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Saturday, March 25, 2017
Diary of Pax Christi visit to Israel and Palestine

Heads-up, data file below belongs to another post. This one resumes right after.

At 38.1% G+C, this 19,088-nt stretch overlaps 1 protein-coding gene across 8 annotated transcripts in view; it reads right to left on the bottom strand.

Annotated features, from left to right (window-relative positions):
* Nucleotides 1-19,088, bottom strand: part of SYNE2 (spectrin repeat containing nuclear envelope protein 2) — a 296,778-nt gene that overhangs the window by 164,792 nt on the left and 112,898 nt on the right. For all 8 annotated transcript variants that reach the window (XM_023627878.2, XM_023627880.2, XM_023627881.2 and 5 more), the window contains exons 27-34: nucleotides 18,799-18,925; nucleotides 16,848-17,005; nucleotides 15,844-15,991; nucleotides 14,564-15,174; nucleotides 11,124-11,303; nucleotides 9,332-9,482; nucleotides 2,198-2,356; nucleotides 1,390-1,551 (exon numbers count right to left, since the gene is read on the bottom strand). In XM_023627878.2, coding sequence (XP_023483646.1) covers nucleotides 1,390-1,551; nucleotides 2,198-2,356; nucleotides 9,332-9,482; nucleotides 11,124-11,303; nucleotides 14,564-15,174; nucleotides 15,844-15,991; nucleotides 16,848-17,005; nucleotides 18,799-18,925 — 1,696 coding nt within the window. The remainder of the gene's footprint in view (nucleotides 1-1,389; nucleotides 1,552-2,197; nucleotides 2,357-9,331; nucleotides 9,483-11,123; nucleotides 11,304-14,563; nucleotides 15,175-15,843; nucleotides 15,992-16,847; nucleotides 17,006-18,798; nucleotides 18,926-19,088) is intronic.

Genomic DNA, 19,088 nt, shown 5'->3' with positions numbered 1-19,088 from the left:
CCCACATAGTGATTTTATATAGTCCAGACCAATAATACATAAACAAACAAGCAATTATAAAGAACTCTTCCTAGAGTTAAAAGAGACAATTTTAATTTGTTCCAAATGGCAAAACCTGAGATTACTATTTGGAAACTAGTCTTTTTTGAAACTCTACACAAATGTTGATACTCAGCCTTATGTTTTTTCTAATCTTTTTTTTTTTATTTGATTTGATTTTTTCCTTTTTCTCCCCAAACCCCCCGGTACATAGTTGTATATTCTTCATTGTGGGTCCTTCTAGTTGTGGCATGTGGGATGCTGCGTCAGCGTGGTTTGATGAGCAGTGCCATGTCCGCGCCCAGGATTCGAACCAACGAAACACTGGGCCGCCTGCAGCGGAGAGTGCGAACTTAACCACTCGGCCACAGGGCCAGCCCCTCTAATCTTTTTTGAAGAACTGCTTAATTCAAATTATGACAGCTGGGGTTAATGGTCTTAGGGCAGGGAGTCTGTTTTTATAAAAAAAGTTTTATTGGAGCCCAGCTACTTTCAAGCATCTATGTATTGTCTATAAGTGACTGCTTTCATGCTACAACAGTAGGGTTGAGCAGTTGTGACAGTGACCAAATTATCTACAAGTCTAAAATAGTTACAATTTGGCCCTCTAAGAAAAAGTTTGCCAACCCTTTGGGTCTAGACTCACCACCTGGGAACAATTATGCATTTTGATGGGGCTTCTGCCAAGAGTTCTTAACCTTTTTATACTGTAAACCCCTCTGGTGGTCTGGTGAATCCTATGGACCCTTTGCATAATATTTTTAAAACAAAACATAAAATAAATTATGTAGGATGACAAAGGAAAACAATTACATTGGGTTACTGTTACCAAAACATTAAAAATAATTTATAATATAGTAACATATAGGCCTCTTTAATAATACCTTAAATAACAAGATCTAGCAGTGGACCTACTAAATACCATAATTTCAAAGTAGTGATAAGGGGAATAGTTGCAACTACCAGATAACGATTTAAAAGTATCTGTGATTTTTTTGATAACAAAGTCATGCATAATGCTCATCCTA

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¬†Two of us made the journey, myself, Pat Gaffney and Ann Farr, a member of our Executive Committee. The purpose of our visit was primarily to renew contact with our partners and friends in Bethlehem at the Arab Educational Institute. Their work has expanded since we last met in 2004 with a new project, the Peace-Sumud House. We wanted to discover how we might better cooperate with this work. In addition we wanted to learn first hand of the work of the Israeli Committee Against House Demolitions and of the Ecumenical Accompaniment Programme in Palestine and Israel (Pax Christi International ≠ and a number of national Pax Christi sections support this programme) in order to better promote their work within our membership network and church groups in the UK. 1 October Arrival at Ben Gurion airport and take a sharut /shared taxi to Jerusalem. While in Jerusalem we were based at St George's Hostel, at the Anglican Cathedral in East Jerusalem. Joined the community for evening prayer and it seemed appropriate that we read Psalm 72 as part of that prayer - "Endow the king with your justice O God" , a reminder, if we needed it of the need for justice in this land. On route to Jerusalem we became aware of the first of several religious festivals, that of Sukkot which commemorates the forty-year period during which the children of Israel were wandering in the desert, living in temporary shelters. We saw many Sukkot or booths, built on balconies and in gardens, simple wood or plastic walls with tree branches or reeds as a roof. This festival lasts for seven days during which time many families eat all of their meals in their Sukkah ≠ exposed to the stars, sun and possibly rain! That evening we walked to the Old City and found ourselves surrounded by hundreds of mainly young Muslim women, men and some families, making their way to the Damascus Gate and into the Muslim Quarter. We are in the period of Ramadam. At five o'clock or thereabouts a cannon is fired to mark the end of the fasting period and soon after thousands make their way to the Al Aqsa Mosque. We were pulled along by the crowd, passing stalls laden with food and gifts through the narrow suqs decorated with fairy lights for the season. At each intersection young Israeli soldiers stood with their guns, monitoring the movement of the crowds. Unfortunately we were stopped at the gates of the Mosque ≠ no space for us that night. Those entering would spend at least two hours in prayer before leaving to take a more substantial meal. 2 October Once we discovered which local bus to take we set out to visit the Christian ≠ Muslim Arab village of Bethany or al-Azariyya ≠ from the name of Lazarus. Soon realised that we had taken the 'long route', the route that went around Jerusalem on one of the many newly completed 'bypass' roads, roads that link Israeli areas and settlements but with no stopping or crossing places for Palestinians. Short visit to the Church dedicated to St Lazarus and the tomb which according to tradition is where Lazarus was buried, then to our main task ≠ to find the Comboni Sisters house. The sisters have had a presence here for many years, running a retreat/ conference centre and a kindergarten for local, mainly Muslim children. Five sisters, four Italian and one Egyptian run the centre and serve the community. We had heard that the separation wall had spread to this area but to see it, surrounding the convent and grounds was extremely sad. It winds around the sisters house (and also around the house of the Passionists Fathers) and will eventually leave them on the Israeli side of the wall, separating them from their village and local community. Their main concern is whether or not the children will be able to pass through the checkpoint that has been created in the wall to kindergarten. It may be that the soldiers will require the names of all the children who attend. We also heard that often parents, now unable to pass the checkpoint, send their children to the other side for shopping. The sisters suggested that we go back via the checkpoint and take a much shorter journey back to Jerusalem. This we did, aware that for many Palestinians in al Azariyya this is not an option! In the afternoon we met with Mordechai Vanunu, released from Israeli prison in 2004 after serving an 18 year sentence. We had met Mordechai on our 2004 visit, renewing contact was good but rather depressing. Since his release he lives under many restrictions, including a ban on international travel and a ban on speaking to foreign nationals. In the summer he was sentenced to a new term of six months in prison for supposedly breaking this ban and is in the process of appeal with another nearing in November. Unable to lead the normal life he longs for ≠ his wish is to live in America or Europe ≠ Mordechai lives a different form of imprisonment, a lonely life in an East Jerusalem hotel with days spent walking from one side of East Jerusalem to another. He has made this his temporary home, feeling more comfortable and secure in a Palestinian community. Walking with him through the Old City it became apparent that he is well known and liked. To our great surprise, we also ran into two UK colleagues from a Methodist community in Birmingham, also renewing their contact and solidarity with Palestinian communities and families. 3 October An early start, meeting with the newly arrived group of Ecumenical Accompaniers at the Mount of Olives Hotel. They come from a wide range of countries, South Africa, Norway, Poland, Switzerland, Sweden Germany and the UK. We were particularly delighted to meet three people form Pax Christi Germany, Mechtild, out for her second stint as an Ecumenical Accompanier and Brigitta and her husband, a former EA visiting contacts in East Jerusalem and the West Bank. We began with a briefing with Angela Godfrey Goldstein, advocacy officer for the Israeli Committee Against House Demolitions. ICAHD is a nonviolent, direct-action group originally established to oppose and resist Israeli demolition of Palestinian houses in the Occupied Territories. Their activities have now expanded to other areas - land expropriation, settlement expansion, by-pass road construction, policies of "closure" and "separation". In August, Angela gave a paper at the UN international conference of civil society in support of Israeli-Palestinian peace, held at the European Parliament in Brussels. ( Our coach took us to the wall between Abu Dis and al Azariyya to a housetop of Palestinian houshold to get a view of the illegal building programme taking place around Jerusalem. Angela showed us a huge Israeli Police station built for 'security' purposes on the hillside opposite. She explained that this was built in preparation for a settlement development in the region of Nof Zion. Just below the house was a former Palestinian Hotel, the Cliff Hotel, now a 'disputed' building taken over by police and soldiers who patrol the wall and the al Azariyya checkpoint. From the rooftop we could see the path of the wall, showing how it has taken the maximum 'free', undeveloped land for Israel, leaving the most densely populated land for the Palestinians. The wall that we see in this area is cement, eight m high, typical of the wall built throughout Palestinian areas. Elsewhere, out of the city and nearer to settlements attempts are made to make the separation fences more attractive! The building of the wall and the expansion of settlements in Jerusalem has enormous impact on the Palestinian community. They divide Palestinian from Palestinian, family from family. They further isolate East Jerusalem and the people who live there from the West Bank and in some cases people with West Bank IDs are being made 'illegal' in their own homes as they are left behind on the 'wrong' side of the wall. They contribute to the running down of the economy ≠ market towns and trade between towns is made impossible in a process that Angela described as 'de-developing' Palestine. They aggravate the existing economic divide between East and West Jerusalem. While Palestinians pay rates and taxes, less than 10% of the budget is spent on them. So, in West Jerusalem one can find 33 municipal swimming pools, in East Jerusalem 3. In West Jerusalem 26 libraries and in East Jerusalem 2. Entire areas in East Jerusalem are without sewage systems paved roads or refuse collection (Statistics from B'Tselem). Driving through one of major settlements, Ma'ale Adumin, dramatically illustrated this contrast. It had gardens, parks, flower-lined roadways, the shopping malls. How much water must be used to create this beauty? Built in the desert, this settlement is home to 40,000 settlers, covering an area of 53 sq km. Ma'ale Adumin has been built to surround the eastern part of Jerusalem and in this way cut the West Bank in half. On the edge is an industrial estate which draws on cheap Palestinian labour ≠ allowing people in for work only. Angela commented on heavy pollution and environmental damage caused by such estates and the infrastructure developed between them, for example, the 6 lane highway, for use by Israeli's only, that will link Jerusalem to Jericho. Our final stop on the East Jerusalem settlement tour was above the Nof Zion settlement development. It is in the area of the that the Police Station we saw from al Azariyya , ready to provide security for the expansion of the settlement that will contain houses, schools, parks as it grows down the hill. We noted on the bill-board promoting the sale of flats and houses that some of the marketing is being undertaken in the U.S. A rather depressing day as the enormity of the structural divide and injustice hits home. No wonder that many are now calling this an Apartheid State ≠ with its features of displacement and dispossession, ethnic cleansing, separation, disenfranchisement and so on. 4 October Another feast day ≠ the feast of St Francis. Later, in Bethlehem, we were to discover that many of the Christian churches in the West Bank apply for travel permits for parishioners on Christian feast days ≠ to enable people to travel out to Jerusalem. A creative, nonviolent way of pushing the boundaries we thought! And it is also the Jewish feast of Simhat Torah ≠ Rejoicing for the law. Bad planning on our part as many of the Israeli offices and sites we had hoped to visit are closed. Later reading the Jerusalem Post we discover that 7,000 evangelical Christians had joined the annual parade through Jerusalem ≠ some 1,500 from Brazil. As we leave the Old City we were caught in a terrible human crush and appreciate the difficulties that Muslims have entering and leaving the city through just one gate during Ramadam. We hear that in the evenings, as Ramadan days draw to a close, age restrictions are placed on those who try to enter the Old City. It is not only in the surrounding area that we see the policy of squeezing the Palestinian community into ever smaller areas ≠ it happens here too. We move to Jerusalem, having found a driver with yellow plates who can move between Jerusalem and the West Bank. We enter Bethlehem via Beit Jala checkpoint, smaller and far less hassle than the Gilo terminal. (The word terminal is used rather than checkpoint because of the scale and nature of this crossing. Gilo os the name of a nearby settlement). We are dropped off at the Lutheran Church in the Old part of Bethlehem and met by one of the sisters from Mary's House the Bridgettine Convent guest house where we stay. In 2002, just a few months after their arrival in Bethlehem, during the Israeli incursions, the house was taken over for several days by Palestinian fighters and the sisters were held hostage. Much of the house was damaged as the Palestinians shot out and the Israeli's fired in. The Vatican became involved in negotiations to get the sisters released and to allow the young Palestinian fighters out (the sisters told us that most were simply young men from Bethlehem who were not really soldiers at all). The house was further damaged when the Israeli's entered Bethlehem and searched the house for Palestinians. Instead of asking for entry from the sisters they simply broke down the doors. Despite their experience, the sisters decided to remain in Bethlehem. 5 October An early start as we left Bethlehem to drive towards Tulkarem in the North to meet the EAPPI team there. We leave through the Gilo terminal, now linked on both sides to the wall, and experience chaos. This is a Friday morning and many Muslims from Bethlehem and beyond attempt to pass through to Jerusalem and the Al Aqsa Mosque for Friday prayers. The approach road is narrow and is almost impossible to pass with cars and minibuses off-loading hundreds of people. There are lines and lines of mainly older men and women (we later heard that preference is given to men and women over 50 years of age) who will have to pass through the gates and turnstiles of the checkpoint showing their passes for travel. We know from the reports of our EAPPI friends who do checkpoint duty here that this wait can last for hours and that the treatment of people is often humiliating. A system of funnelling larger groups of people through ever narrower roads and passageways ≠ is a deliberate attempt to break the spirit. We drive through, showing our passports twice. On the Israeli side ≠ which is actually Palestinian land that has been confiscated with the development of the wall, an absurd attempt at creating 'normality' with a roundabout decorated with beautiful flowers and as we look behind us a sign on the wall saying "Peace Be With You". This is almost obscured by the horrific covered walk-ways and turnstiles through which the Palestinian people must pass! Because we are travelling with a yellow number plate, our driver could use the by-pass roads. Our journey to Tulkarem took about 90 minutes. If Palestinians wish to travel to this town the journey, across country back-roads, can take anything up to 4 hours. Our destination was the Anabta checkpoint, a few miles from Tulkarem where we met the EAPPI team, Hayley from the UK, and Magnus and Joanna from Scandanavia. At the end of their three-month stay, they told us that part of their work has been monitoring at this and other checkpoints - logging how many cars and people are waiting, how long it takes to pass through, how many people are stopped for questioning and so on. If people, mainly young men, are stopped and questioned The EAs may intervene, asking what is happening and why. All of this information is passed on to the UN Office for the Coordination of Humanitarian Affairs (OCHA). They explain that sometimes, for no reason whatsoever, checkpoints can be closed. In the short while we are there the cars and vans build up on both sides. One car was pulled over and the Israeli police are called to check documents. And all of this on Palestinian land. We then moved on the checkpoint of Beit Iba, on one of the entry roads to Nablus. More substantial than Anabta, this has permanent buildings, a watchtower and iron turnstile gates through which everyone must pass. We go through the ritual of showing our passports and being told it is not 'safe' on the other side. We watch a little donkey drawn cart moves back and forward transporting goods for people passing from one side to another. Few cars are allowed to pass. This has been another base for our EAPPI colleagues. For their three months they lived in Tulkarem. They described their time there very warmly ≠ having made strong friendships with the people. They also told us that the refugee camp in Tulkarem, established after 1948, is home to 18 thousand people, living on 1 sq Km of land. We drove back to Bethlehem, dropping the EAPPI team in Jerusalem for their farewell service. The re-entry to Bethlehem is far worse than the leaving. Once through the security checks the road is totally log-jammed ≠ nothing can move as cars and vans now pick up people who had left in the morning. The placing of the terminal at this point must be deliberate ≠ into the most narrow of roads! Meanwhile, the road which used to be used, wide and easy to pass, is now only accessible to Israeli cars and coaches who come to visit Rachel's Tomb. In Bethlehem we made our first visit to our partners at the Arab Educational Institute. Here we met with Director Fuad Giacaman and Anton Murra Assistant Director and Youth Coordinator. We sit in on a meeting of the student group ≠ young students from Bethlehem and Abu Dis Universities. Their discussion topic for the evening is 'Tolerance' in relation to Christian understanding and solidarity with the fasting of their Muslim friends during Ramadam. We heard that at on another evening AEI groups had come together at the end of the day to share an Iftar meal (the meal that breaks the fast). 6th October To Rachel's Tomb and Wall!. Since our visit in 2004 the wall has now totally encircled this North part of Bethlehem, taking with it olive groves and farm land from the Palestinian community and destroying the life of those who persist and stay put in the shadow of the wall. Our first stop was at the Aida Refugee Camp and the Al-Rowwad Cultural & Theatre Training Centre. This centre runs educational support programmes for children at UN schools in the camp and uses art and drama as a way of enabling people to express their reality. The Arab Educational Institute is seeking ways of cooperating with the Centre, which works almost totally with a Muslim community. From the roof-top of the Al Rowwad centre we could see the wall snaking around the camp and Rachel's tomb. We were shown a small stage that had been build below part of the wall where young people had already participated in a number of performances. We saw examples of art-work created by the children on the wall surrounding the Intercontinental Hotel( this seemed very weird to us a huge hotel towering over the refugee camp!). These captured the names and images of the many Palestinian villages from which families in the camp had been removed in 1948. More of this can be seen on the website Our guide for the morning was Toine van Teffelen, who is the Development Director of the newly formed Peace-Sumud house near Rachel's Tomb ≠ a project of the AEI. We followed the path of the wall ≠ past Palestinian houses and workshops ≠ just meters from the wall ≠ that have now been abandoned. How can anyone live in such a place? When people leave their homes and businesses they also leave their assets and their livelihood! The wall passes near the Caritas Children's Hospital and the Bethlehem Inn and we heard of a weekly prayer vigil now takes place there. We walked on to one of the most desolate sites, the house of Claire Anastas which is now surrounded on three sides by the wall. We had met Claire and her family on our last visit when their house was still relatively open. The wall has been built in this way, 'entombing' Claire's house, to 'protect' Rachel's Tomb and access to the Tomb. The road is now a dead-end. Claire and her family are determined to stay and to share their experience. To offer some encouragement and support the AEI has started a Peace - Sumud house in a nearby apartment. We have a meeting at the Peace/Sumud house where a young volunteer from Hamburg, Mattias Stahlschmidt is based. Matthias, a theology student, has been placed here by his Lutheran church in Germany. The word 'Sumud' means steadfastness and attempts to illustrate the rootedness and persistence of the nonviolent resistance of the Palestinian people. The Peace ≠ Sumud House is a place for people to meet and celebrate, a place from which nonviolent actions against the Wall can be undertaken a place that aims to support the regeneration of local business by its presence. We hope to explore ways in which we can learn from the work of the House and create greater solidarity actions in the UK. We have already contributed to a book that is to be published on creating a pedagogy of hope and sumud in the shadow of the Wall. We also viewed a new CD presentation 'Rachel's Wall', with the stories of four or five families in and around the Rachel's Tomb area and we will work with Toine on producing support materials for use with the CD. We heard that a group from Gouda in the Netherlands had visited during the summer, taking part in workshops and art-related activities with the women's and youth groups. They helped to produce collage hangings of Palestinian houses and colourful art/graffiti along the wall near Claire's house to give some life and colour to the wall! This might be a model that we could encourage with Pax Christi members in the UK ≠ those with particular skills in the arts, communication etc could volunteer in future summer camps? In the afternoon we visited the AEI Communications Training Centre and met with Elias Moussa Abouakleh who is the Finance Director of the AEI. Thanks to funding from the Netherlands the Centre has been re-equipped with new computers and a sound studio which will enable training programmes to be held here. Many students in and around Bethlehem do not have access to computers in the home so this project is a real asset. We spent the evening with the family of Faizah, a member of the AEI women's group who lives in Biet Jala. It was a wonderful experience to break the fast with the family and enjoy a wonderfully presented Ifta meal while catching up on family news of weddings, university courses and the joys of English homework! 7 October A quite morning at Mary's House catching up on the week followed by a visit to the home of Fuad and Sylvana Giacaman for lunch. Fuad is the Founder and Director of the AEI, wonderfully supported by his strong wife Sylvana. I was fortunate enough to stay with them on my last visit and get to know their children and grandchildren. Again, we were overwhelmed by the hospitality of our friends, making time for us on the only quite day they have! Late in the afternoon we walked back to Bethlehem ≠ with Fuad accompanying us in what he called a 'walk and talk' experience, telling us the history of the area, who owned which pieces of land, who had left and so on. This reminded me of the privilege of being part of the Pax Christi family ≠ getting to know people not in a purely functional way but as friends and partners in peace. 8 October A morning with the AEI women's group at the Peace-Sumud House. This was chaired by Jala a former English teacher. The new EAPPI group who are based in Bethlehem join us, Johanna, Susan, Hilda and Mechtild from Sweden, Switzerland, Norway and Germany. The meeting began with a reading from the Pax Christi Peacemaking Day by Day booklet which the group use on a regular basis (it seems that this booklet is very popular ≠ luckily we brought more with us). The group then shared some of their activities from the past year: visits to elderly members of the community, their peace-actions at the wall on UN Peace Day; their sit-in and prayer at the Church of the Nativity and importantly their solidarity with one another and especially with Claire and her family. One woman phrased this beautifully, "We empty our sorrows together". Aysara, a Muslim member of the group offered a presentation on the Taraweeh prayers recited during Ramadam and reminded us that these particular nights ≠ towards the end of Ramadam were especially important when the Gabriel revealed the Qur'an. Each of us 'guests' had chance to speak and to open discussion on how we might keep in contact. One concrete idea that emerged was a joint focus on International Women's Day in 2008 ≠ linking women in the UK with women in Bethlehem. Ann presented the group with a candle from the Catholic Women's Network, explaining the logo of women with diverse skills working together. We also left a number of books with the group, writings and reflections from women theologians. It is good that our EAPPI friends will keep links with this group. This networking on the ground seemed to be a really important process. The EA's apartment is quite close to the Peace-Sumud house ≠ this is to enable them to get to the Gilo terminal at 4.00 am in the morning for their checkpoint duty! They go at this time as most men, trying to get through to the Jerusalem side in search of work, get to the terminal at around 3.00 am, sleeping on the road until it opens at 5.00am. Our estimation of the work of the EA's soared when we heard this! We then had very practical meetings with Toine, trying to capture some the ways in which we might be able to cooperate the work of the AEI and the Peace-Sumud house in particular. At the end of the day we made a short visit to another NGO, Wi'am the Palestinian Conflict Resolution Center and its Director Zoughbi Zoughbi. He had been in the UK in the summer as a guest of the Fellowship of Reconciliation and had contributed to the National J&P Conference, Called to be Peacemakers. It was good to see him on home ground. Wi'am also runs a summer camp each year, offering creative opportunities during the school holiday time for children and young people. 9 October Anton Murra of the AEI had arranged for us to visit the Terra Sancta school run by the Franciscans in the heart of Bethlehem. A boys school, there are 1,200 pupils from pre-school to grade 12. Around 70% of the students are Christian, the reminder Muslim. As a 'private', which means church-run school, it receives no money from the PA and has to raise all its own funds. Those who can make a small contribution are encouraged to do so but the Principal, Fra Marawan Di'des, told us that most of the running costs are met externally. We had an opportunity to visit on of the classes, where the students were studying in English the impact of globalisation on world trade! We met with the English coordinator, a young woman who had worked in the US and had recently returned to Palestine. She spoke of her use of drama to open the students to contemporary issues such as the Iraq war, human trafficking global warning and so on. We shared with her the idea of the Pax Christi schools contest ≠ where young people produce a power-point on a peace topic and promised to send this to her and to Anton. She also spoke of the value she place on the work of the British Council but was disappointed that much of their Palestinian programme seems to be reducing. We said that we would try to follow up on this. We also talked of the possibility of making links with students here and students at a school in the UK Later in the day we visited workshop of the Holy Land Arts Museum which supplies Pax Christi with olive wood goods. Joseph Giacaman who runs the shop introduced us to his son Elias who is a craftsman working on olive wood goods. In their work-yard they showed us olive wood that was being left to mature. The wood comes from trees that have been pruned, no trees are destroyed. The family have had this business since the 1920s passing on skills form one generation to another. At one time they employed around 20 people. Now only 6. Without tourism and export opportunities there is no demand for goods so skills are lost and there is grave unemployment. Both Joseph and Elias have great pride in their work and in some of the early pieces of mother of pear, carved by Joseph's father. These will never be sold ≠ they are works of art and there are no longer crafts men who can produce goods of such quality. We explained that we used the sale of the olive wood goods to raise awareness about life in Bethlehem and to talk about the impact that occupation has on the lives of people in the West Bank. Farewells with promises to keep in touch and visit again rounded our visit. We left with very mixed emotions. Incredulity at the news we heard on our visit that Tony Blair, the new Peace Envoy to the region expressed his great surprise at how things are in Palestine. Depression at the 'carving' up of Palestinian land with the wall, the roads and the settlements which seem to make the possibility of a two-state solution impossible to imagine. Admiration at the friends and partners we had met ≠ their determination to make a difference, to resist nonviolently, to give hope to one another. Resolve, to do the little we can to be with these friends ≠ to share their story, encourage others to be in solidarity with them and speak up to those who are involved in political decision making to urge a just solution for the people of Palestine which will bring real peace and security to both Israel and Palestine. Useful contacts and websites Arab Educational Institute (affiliated to Pax Christi International) Ecumenical Accompaniment Programme in Palestine and Israel (EAPPI) Gill Swain ≠ an Ecumenical Accompanier from the UK currently in Hebron is writing a regular blog for the Daily Mirror. B'tselem, Israeli Information Centre on Human Rights UN Office for the Coordination of Humanitarian Affairs (OCHA) Israeli Coalition against House Demolition (ICHAD). Resources Available from Pax Christi Olive Wood goods from Bethlehem. We have a range of Olive Wood Stars - single £1.00, set of 5 £5.00 or Plain live Wood Crosses ≠ single £1.50, set of 5 £7.50 and Mother of Pearl Dove Brooches at £2.50 each. Living Under Occupation: Daily life for the People of Palestine. Produced by Pax Christi. Price £6 Voices for Peace: Changing perspectives on the Israel-Palestine conflict. Produced by group of European Catholic Development agencies. Price £2 The Iron Wall a 52 minute DVD documentary on Israel's settlement programme and the separation wall. Can be borrowed from Pax Christi, handling charge £10.00. Also see website The Children of the Nakba. A 28 minute DVD of stories recounting events of 1947 and 1949. Study guide included. Produced by the Mennonite Central Committee. Can be borrowed from Pax Christi, handling charge £10 Actions Write a letter of support to Mordechai Vanunu and arrange to send him Christmas cards. Address: PO Box 20102, Herodotus Post Office, East Jerusalem 91384, via Israel. Take part in the End Israeli Occupation: Peace for All Lobby of Parliament on 28th November between 2 ≠ 6 pm , Westminster, London. The lobby will focus on questions of international law, the illegal wall, democratic principles for the people Palestine. Contact the Pax Christi office for more information or download the leaflet from Encourage your parish/school to take part in the Christmas Messages to Bethlehem project ≠ between Pax Christi and our partners the Arab Educational Institute. Look at the Pax Christi website for details or contact the office. Source: Pax Christi